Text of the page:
7 Insightful Church Trends for 2018
Updated: Oct 29, 2019
Church Trends Give Perspective
I have been blessed with good vision! My wife has always struggled through wearing glasses or ordering contacts….while I have sat by taking my perfect 20/20 vision for granted. That is until I turned 42 and all of the sudden I started needing reading glasses! I ordered my first pair and my kids had their fill of laughter when they saw then on me for the first time….Oh well. Reality hurts.
In the same way, sometimes we need the corrective lenses of “the big picture” to help us see what Christ is really doing with his church…and help us take our laser-like focus off our small part of what Christ is doing. God is doing some incredible things with the church! If you are only focused on your congregation you might be missing some really exciting things that are happening! With that in mind, let’s consider these 7 exciting/troublesome church trends for 2018.
(This article is also available as a podcast and can be listened to by clicking here)
1. Churches are declining in membership
This a harsh reality and it is backed by almost every major statistical study. But don’t be too alarmed. There is both a good side and a bad side to this two-sided issue. First, the ‘good side’ is that church attendance has dropped in part because of the disappearance of “cultural Christianity” within the American fabric. In other words, there were many people that were ‘attenders’ of church but were not really part of the body of Christ. As soon as the culture moved away from church attendance as a measuring stick for political or social influence…they punched their ticked and headed out the door! This really isn’t a bad thing. If you take a pot of salty water and begin boiling away the water, what is left in the pot is more concentrated as the water is removed. This cultural shift away from ‘cultural Christianity” has actually focused the church and helped concentrate followers of Christ.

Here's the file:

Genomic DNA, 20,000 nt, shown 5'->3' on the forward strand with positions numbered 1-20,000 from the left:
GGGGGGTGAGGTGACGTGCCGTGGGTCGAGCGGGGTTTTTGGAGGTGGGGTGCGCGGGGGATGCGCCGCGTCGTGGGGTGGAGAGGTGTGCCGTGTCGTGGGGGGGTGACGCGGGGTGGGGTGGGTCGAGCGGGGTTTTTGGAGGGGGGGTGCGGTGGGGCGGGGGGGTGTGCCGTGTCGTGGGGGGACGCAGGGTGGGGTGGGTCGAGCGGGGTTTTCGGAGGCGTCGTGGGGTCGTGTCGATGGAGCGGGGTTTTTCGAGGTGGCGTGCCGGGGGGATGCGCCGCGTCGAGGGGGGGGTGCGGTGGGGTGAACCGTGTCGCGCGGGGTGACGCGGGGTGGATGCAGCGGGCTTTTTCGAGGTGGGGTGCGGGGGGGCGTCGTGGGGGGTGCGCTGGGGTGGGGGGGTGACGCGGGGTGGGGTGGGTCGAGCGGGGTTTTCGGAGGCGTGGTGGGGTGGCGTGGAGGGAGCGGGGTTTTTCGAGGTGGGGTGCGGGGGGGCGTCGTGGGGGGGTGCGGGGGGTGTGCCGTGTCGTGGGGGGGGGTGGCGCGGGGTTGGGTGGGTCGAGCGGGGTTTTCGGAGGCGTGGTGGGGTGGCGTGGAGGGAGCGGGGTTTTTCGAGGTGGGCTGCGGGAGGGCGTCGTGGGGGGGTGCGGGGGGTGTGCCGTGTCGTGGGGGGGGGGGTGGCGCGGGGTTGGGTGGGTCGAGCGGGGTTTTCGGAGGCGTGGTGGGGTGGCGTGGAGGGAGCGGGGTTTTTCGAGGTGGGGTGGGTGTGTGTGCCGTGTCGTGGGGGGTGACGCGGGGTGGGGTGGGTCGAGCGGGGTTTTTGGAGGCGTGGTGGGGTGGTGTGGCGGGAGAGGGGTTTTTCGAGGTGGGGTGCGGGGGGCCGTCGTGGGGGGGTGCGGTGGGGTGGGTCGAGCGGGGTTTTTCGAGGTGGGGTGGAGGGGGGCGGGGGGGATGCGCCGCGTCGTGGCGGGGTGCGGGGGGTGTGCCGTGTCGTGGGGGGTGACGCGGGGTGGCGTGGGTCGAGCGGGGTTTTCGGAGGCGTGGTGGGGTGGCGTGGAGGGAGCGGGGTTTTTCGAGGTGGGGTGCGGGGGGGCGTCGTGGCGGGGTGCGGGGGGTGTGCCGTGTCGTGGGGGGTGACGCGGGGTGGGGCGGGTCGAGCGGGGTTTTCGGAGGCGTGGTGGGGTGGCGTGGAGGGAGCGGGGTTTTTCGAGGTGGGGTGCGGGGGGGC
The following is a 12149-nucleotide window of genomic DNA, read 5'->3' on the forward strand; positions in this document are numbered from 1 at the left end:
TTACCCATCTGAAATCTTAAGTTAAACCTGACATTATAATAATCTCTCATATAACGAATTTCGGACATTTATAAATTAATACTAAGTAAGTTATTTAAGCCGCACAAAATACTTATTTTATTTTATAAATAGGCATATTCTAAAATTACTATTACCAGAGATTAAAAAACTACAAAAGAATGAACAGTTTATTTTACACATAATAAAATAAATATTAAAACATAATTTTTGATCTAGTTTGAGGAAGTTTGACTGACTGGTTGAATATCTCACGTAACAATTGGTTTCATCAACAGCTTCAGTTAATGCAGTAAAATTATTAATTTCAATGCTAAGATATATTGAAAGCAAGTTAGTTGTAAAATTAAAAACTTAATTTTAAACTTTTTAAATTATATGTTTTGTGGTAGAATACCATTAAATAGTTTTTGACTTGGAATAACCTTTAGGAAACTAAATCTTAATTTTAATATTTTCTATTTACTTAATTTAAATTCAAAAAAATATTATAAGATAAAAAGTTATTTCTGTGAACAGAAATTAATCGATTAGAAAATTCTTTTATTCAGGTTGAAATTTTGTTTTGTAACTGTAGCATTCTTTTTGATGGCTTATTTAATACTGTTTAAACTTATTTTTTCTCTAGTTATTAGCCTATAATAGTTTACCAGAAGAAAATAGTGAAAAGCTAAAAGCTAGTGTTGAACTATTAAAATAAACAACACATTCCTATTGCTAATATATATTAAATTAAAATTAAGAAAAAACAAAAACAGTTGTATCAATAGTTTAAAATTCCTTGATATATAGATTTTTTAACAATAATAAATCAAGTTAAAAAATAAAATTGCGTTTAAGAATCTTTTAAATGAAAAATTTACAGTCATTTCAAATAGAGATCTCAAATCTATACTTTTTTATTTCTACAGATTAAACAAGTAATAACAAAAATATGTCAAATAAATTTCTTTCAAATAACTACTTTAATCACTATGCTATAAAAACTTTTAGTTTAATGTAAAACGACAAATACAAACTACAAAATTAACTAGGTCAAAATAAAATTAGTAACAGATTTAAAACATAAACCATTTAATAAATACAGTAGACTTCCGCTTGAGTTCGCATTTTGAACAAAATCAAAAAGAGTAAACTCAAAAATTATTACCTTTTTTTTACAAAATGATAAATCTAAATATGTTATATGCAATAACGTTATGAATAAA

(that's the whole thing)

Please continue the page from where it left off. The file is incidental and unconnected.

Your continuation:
The ‘bad side’ of this trend is that some churches refuse to minister to a changing culture; there is a resistance to any change (not speaking of doctrine) and a desire for things to stay the way they have been since the church was founded. These churches are often seeing a decline in membership due to the aging demographic within the local assembly. A failure to reach young couples and families with children will almost always set the local church on a pathway that leads to declining membership and future struggle.
2. Renewed focus on textual preaching
This is a trend that has me very excited! I have talked to more pastors and church leaders this past year that are focused on letting the context of Scripture drive the interpretation of the text as opposed to forcing the text into a pre-determined box. I have listened to sermon after sermon of young new pastors that are letting God’s Word drive their pulpit ministry as opposed to ‘hobby horse’ or ‘soap box’ sermons. I am seeing incredible care being taken with the handling and interpretation of God’s Word as opposed to sloppy exegesis that forces external meaning into the text of Scripture. This is an wonderful trend!!
3. Resurgence of new theologically rich music
Consequently, as pastors focus on allowing the text of Scripture to guide their pulpit ministry, we have seen a growth of theologically rich hymns that reinforce the pulpit ministry! There has been a resurgence of congregational singing that goes beyond just singing the songs that we heard from our childhood. We are seeing hymns written that are deep in theology, rich in Biblical language, and are paired with chords and a melody that reinforce the Biblical truth in your heart. I only see this continuing for years to come! Go to my podcast website (www.letstalk.church) for a future episode with Matt Taylor (of the Wilds Christian Camp) that deals with the value of theologically rich music!
4. Balanced approach to technology